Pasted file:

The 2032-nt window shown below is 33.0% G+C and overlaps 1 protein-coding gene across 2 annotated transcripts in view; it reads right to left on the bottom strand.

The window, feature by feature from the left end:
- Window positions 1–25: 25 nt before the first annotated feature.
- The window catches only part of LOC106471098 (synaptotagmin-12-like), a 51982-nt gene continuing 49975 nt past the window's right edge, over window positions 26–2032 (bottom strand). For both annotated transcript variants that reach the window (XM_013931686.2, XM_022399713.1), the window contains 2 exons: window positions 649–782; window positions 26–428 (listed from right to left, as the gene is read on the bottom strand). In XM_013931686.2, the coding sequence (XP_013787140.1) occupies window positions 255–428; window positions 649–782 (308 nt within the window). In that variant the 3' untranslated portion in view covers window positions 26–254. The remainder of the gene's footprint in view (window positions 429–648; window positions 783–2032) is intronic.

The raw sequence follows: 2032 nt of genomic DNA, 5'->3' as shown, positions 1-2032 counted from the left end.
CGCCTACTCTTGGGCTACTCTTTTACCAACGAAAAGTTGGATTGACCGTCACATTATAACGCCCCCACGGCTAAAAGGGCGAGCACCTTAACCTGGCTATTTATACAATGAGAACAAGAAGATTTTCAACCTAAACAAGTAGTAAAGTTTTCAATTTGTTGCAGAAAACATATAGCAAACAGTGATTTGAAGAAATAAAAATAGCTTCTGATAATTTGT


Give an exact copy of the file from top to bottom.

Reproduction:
The 2032-nt window shown below is 33.0% G+C and overlaps 1 protein-coding gene across 2 annotated transcripts in view; it reads right to left on the bottom strand.

The window, feature by feature from the left end:
- Window positions 1–25: 25 nt before the first annotated feature.
- The window catches only part of LOC106471098 (synaptotagmin-12-like), a 51982-nt gene continuing 49975 nt past the window's right edge, over window positions 26–2032 (bottom strand). For both annotated transcript variants that reach the window (XM_013931686.2, XM_022399713.1), the window contains 2 exons: window positions 649–782; window positions 26–428 (listed from right to left, as the gene is read on the bottom strand). In XM_013931686.2, the coding sequence (XP_013787140.1) occupies window positions 255–428; window positions 649–782 (308 nt within the window). In that variant the 3' untranslated portion in view covers window positions 26–254. The remainder of the gene's footprint in view (window positions 429–648; window positions 783–2032) is intronic.

The raw sequence follows: 2032 nt of genomic DNA, 5'->3' as shown, positions 1-2032 counted from the left end.
CGCCTACTCTTGGGCTACTCTTTTACCAACGAAAAGTTGGATTGACCGTCACATTATAACGCCCCCACGGCTAAAAGGGCGAGCACCTTAACCTGGCTATTTATACAATGAGAACAAGAAGATTTTCAACCTAAACAAGTAGTAAAGTTTTCAATTTGTTGCAGAAAACATATAGCAAACAGTGATTTGAAGAAATAAAAATAGCTTCTGATAATTTGT